• 6. THE ILLUSION OF GREATER ROMANIA Interwar Romania, also know as Greater that, unfortunately, nepotism and group interestsRomania, was the most important state in the Balkans undermined.with its nearly 20 million inhabitants and 295,000 sq. Romania ranked first in Europe in point of activekm. The nation state emerged after the union to the Old population, 59 percent of all the inhabitants, but mostKingdom of the eastern province of Bessarabia, the of them worked mainly in agriculture. This country alsowestern provinces of Transylvania, Banat and Crisana, placed first in the number of births as well as deaths,the northern provinces of Bukovina and Maramures, and particularly as regards the child death rate. Per capitathe southern province of southern Dobruja or the yearly income stood at 243 dollars (298 in 1914), theQuadrilateral. This was brought about by the collapse of lowest in Central and South-Eastern Europe, smaller thanempires and the assertion of Wilson’s principle of the in Bulgaria (284), Poland (352) and Hungary (359), aspeoples’ right to self-determination. compared to 1,069 dollars in the United Kingdom. Under the peace treaties of 1919 the new The principal exports were petroleum andfrontiers came to encompass several powerful ethnic refined products (33 percent of the total), grains (29minorities (Hungarians, Jews, Germans, Slavs, Gypsies, percent), wood (14 percent,) and cattle (6 percent). ATurks, and Tartars), with 28.5 percent of the total metric ton exported by Romania was worth 121 Swisspopulation of other origin than the majority, a feature Francs (between 1922-1930), while a ton of importedcommon to all the states in the Balkans, in Central and products was worth 815.8 Swiss Francs. In 1931, theEastern Europe. ratio appeared downright catastrophic: 68.5 Francs per On the winning side in the First World War, in exported ton and 853.9 per imported ton.the interbellum Romania stood as part of Europe’s The tense international and domestic situation“sanitary belt” against Soviet Russia’s Bolshevism. Thus, after 1936 prompted King Carol II to pursue anin 1919, its armies occupied Hungary and Budapest in authoritarian policy: the 1923 Constitution wasorder to put an end to the communist experiment there, abolished, the political parties and trade unions werewhile between 1918 and 1934 Romania was in a state of banned, and several measures were taken to eliminatewar with the Soviet Union. the Jewish population from the political economic and A sovereign from the German dynasty of social life. Nonetheless, all this could not prevent theHohenzollern-Sigmaringen, which from 1917 was collapse of Greater Romania, in 1940, mostly as a resultconsidered “a Romanian dynasty”, ruled the country, a of the geopolitical situation. Thus, Greater Romaniaconstitutional monarchy. In the period in point to the vanished like more than a dozen other Europeanthrone first came Ferdinand I (1914-1927), then Mihai I countries, irrespective of their political regime, falling(1927-1930, 1940-1947), and Carol II (1930-1940). Two pray to the collusive German and Soviet imperialism.important formations, the National Liberal and the The young elite of Romanian artists intuited theNational Peasant Parties hogged the political stage, dire end and felt their days were numbered. So theysteering the country in turn, with a series of smaller strove to create works of catholic scope in the briefparties in tow. interval after 1919. This explains the boom of the arts, of Just like in the previous period, a small elite, literature, and architecture. New exhibition halls opened,mostly Liberal, swayed the country: all in all no more than and museums welcomed more and more visitors. Various300 persons, according to the calculations of an observer genres of theaters and concert halls drew thousands of(Petre Pandrea), a well knitted group that a political spectators, while publishing houses vied to promote theopponent (Alexandru Vaida-Voevod) called a “Mafia”. new generation of Romanian writers: Eugen Ionescu,After the war, this elite carried out an ambitious program Emil Cioran, Mircea Eliade, Mihail Sebastian, and others.– to mention only the land reform and the universalsuffrage granting political rights to the majority of thepopulation – and instituted liberal economic measures The Illusion of Greater Romania | 7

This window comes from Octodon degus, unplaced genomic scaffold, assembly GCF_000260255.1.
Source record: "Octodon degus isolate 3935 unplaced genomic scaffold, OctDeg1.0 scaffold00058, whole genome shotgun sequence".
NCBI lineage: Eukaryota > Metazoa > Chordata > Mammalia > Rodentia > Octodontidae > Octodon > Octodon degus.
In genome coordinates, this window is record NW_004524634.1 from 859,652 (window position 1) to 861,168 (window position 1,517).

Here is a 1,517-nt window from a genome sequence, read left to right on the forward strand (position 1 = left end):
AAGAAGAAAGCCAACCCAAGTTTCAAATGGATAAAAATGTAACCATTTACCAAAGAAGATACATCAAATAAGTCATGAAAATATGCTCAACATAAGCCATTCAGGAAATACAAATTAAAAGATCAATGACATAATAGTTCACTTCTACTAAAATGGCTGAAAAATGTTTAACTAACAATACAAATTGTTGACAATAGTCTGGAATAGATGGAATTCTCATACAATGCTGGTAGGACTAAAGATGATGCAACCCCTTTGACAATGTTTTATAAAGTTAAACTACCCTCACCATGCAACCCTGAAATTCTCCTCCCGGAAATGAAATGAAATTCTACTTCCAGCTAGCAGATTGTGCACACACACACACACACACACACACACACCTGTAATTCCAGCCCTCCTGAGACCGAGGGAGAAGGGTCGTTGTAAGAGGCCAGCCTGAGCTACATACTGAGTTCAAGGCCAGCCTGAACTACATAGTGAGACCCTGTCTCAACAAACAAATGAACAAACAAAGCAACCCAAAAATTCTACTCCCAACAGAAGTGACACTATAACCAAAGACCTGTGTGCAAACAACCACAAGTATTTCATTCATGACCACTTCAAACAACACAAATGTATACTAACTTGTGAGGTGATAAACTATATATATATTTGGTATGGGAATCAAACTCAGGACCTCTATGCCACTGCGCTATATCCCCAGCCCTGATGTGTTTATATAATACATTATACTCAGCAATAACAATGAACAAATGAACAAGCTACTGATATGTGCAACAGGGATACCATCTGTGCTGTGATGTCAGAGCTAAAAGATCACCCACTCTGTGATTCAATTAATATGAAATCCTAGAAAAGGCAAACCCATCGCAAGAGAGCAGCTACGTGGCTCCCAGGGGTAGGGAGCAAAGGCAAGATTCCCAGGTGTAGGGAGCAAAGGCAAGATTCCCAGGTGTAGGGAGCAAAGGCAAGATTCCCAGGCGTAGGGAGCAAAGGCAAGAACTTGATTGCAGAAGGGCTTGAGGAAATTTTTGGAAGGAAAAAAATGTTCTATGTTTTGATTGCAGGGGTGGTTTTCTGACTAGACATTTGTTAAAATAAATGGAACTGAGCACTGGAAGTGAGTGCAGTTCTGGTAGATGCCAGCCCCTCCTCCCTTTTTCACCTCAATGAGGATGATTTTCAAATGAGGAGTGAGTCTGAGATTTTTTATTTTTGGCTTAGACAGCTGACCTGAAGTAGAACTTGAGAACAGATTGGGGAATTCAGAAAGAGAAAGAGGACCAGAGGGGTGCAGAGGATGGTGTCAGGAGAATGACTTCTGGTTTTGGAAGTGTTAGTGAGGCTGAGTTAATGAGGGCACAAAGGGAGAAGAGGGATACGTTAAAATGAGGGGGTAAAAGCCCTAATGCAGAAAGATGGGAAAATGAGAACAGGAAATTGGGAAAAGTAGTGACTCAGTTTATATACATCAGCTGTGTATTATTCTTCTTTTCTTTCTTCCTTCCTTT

• 7. ISTORIE ßI TRADI¥IE Realizarea statului na]iune în 1919 a împodobit cu stâlpi de lemn adeseori sculpta]i, curesuscitat interesul pentru trecutul mai îndep~rtat sau foi[or [i cu acoperi[ în pant~; în fine, cele de munte,mai apropiat: monumentele [i siturile arheologice sunt unde predomin~ lemnul [i acoperi[urile impun~toarecercetate, restaurate, renovate sau recl~dite în spiritul de stuf sau de [indril~. Fantezia me[terilor serespectului pentru forma ini]ial~, în special cu sprijinul manifest~ în sculptura monumentalelor por]i de lemnComisiei Monumentelor Istorice. din Maramure[ [i Oa[, iar în interior în exuberan]a M~n~stirile [i bisericile formau atunci, ca [i ]es~turilor [i a podoabelor, în special feminine.ast~zi, unul din cele mai remarcabile capitole ale Transilvaniei îi sunt specifice stilurile gotic [i baroc, civiliza]ia urban~ de tip german cu ora[e [i biserici înconjurate de ziduri [i turnuri de ap~rare ridicate împotriva pericolului otoman. Satele s~se[ti din Transilvania [i sv~be[ti din Banat difer~ puternic de cele române[ti: primele sunt de tipul a[ez~rilor de colonizare, axate pe o strad~ principal~ dreapt~ [i larg~ flancat~ de dou~ fronturi de case de zid cu cur]i îngr~dite [i ele cu zid. çn contrast, în satele române[ti domin~ habitatul de tip risipit, cu forme neregulate, gr~dini [i livezi. La rândul ei, Oltenia muntoas~ este p~str~toarea unui tip de cas~ fortificat~, cula, adev~rat turn amintind de locuin]ele fortificate ale patricienilor genovezi. Economia ]~r~neasc~ tinde c~tre autarhie - cultivarea p~mântului, cre[terea animalelor, viticultura, pomicultura [i mica industrie local~. O Tropaeum Traiani, Adamclisi Ruinele monumentului roman (109 d.Hr). seam~ de îndeletniciri ancestrale sunt pre]uite acum: sculptura în lemn, ceramica de o mare varietate, Trapaeum Trajani, Adamclisi The ruins of the Roman monument (A.D. 109) ]es~turile, toate promovate în particip~rile României la expozi]iile interna]ionale ale vremii începând cu cea de la Paris din 1867.istoriei artei române[ti. Ele reprezint~ sinteze locale ale Caracteristic~ este p~strarea costumuluiinfluen]elor bizantine [i occidentale evoluând c~tre popular de toate zilele [i de s~rb~toare (adoptat înforme specifice spa]iului românesc în ciuda special de doamnele din înalta societate sub influen]adiferen]elor regionale. Reginei Maria) cu variante regionale bine definite. Satul românesc interbelic continu~ s~ existe în Satul continu~ s~-[i p~streze caracteristiciledimensiunile sale tradi]ionale diferite între zonele de arhitecturale [i vestimentare, prea pu]in concuratecâmpie, unde se întâlnesc locuin]e de tip bordei înc~ de industria or~[eneasc~. Doar satele dinîngropat total sau par]ial în p~mânt; cele de deal, împrejurimile Bucure[tilor [i a unor mari ora[e dinunde abunden]a materialelor de construc]ie a permis r~s~rit - Gala]i, Br~ila - cunosc un început deformarea unui stil arhitectural specific: case cu etaj, urbanizare haotic~ dar f~r~ rezultate probante.în~l]ate pe o vast~ pivni]~, cu pridvor deschis8 | Istorie [i tradi]ie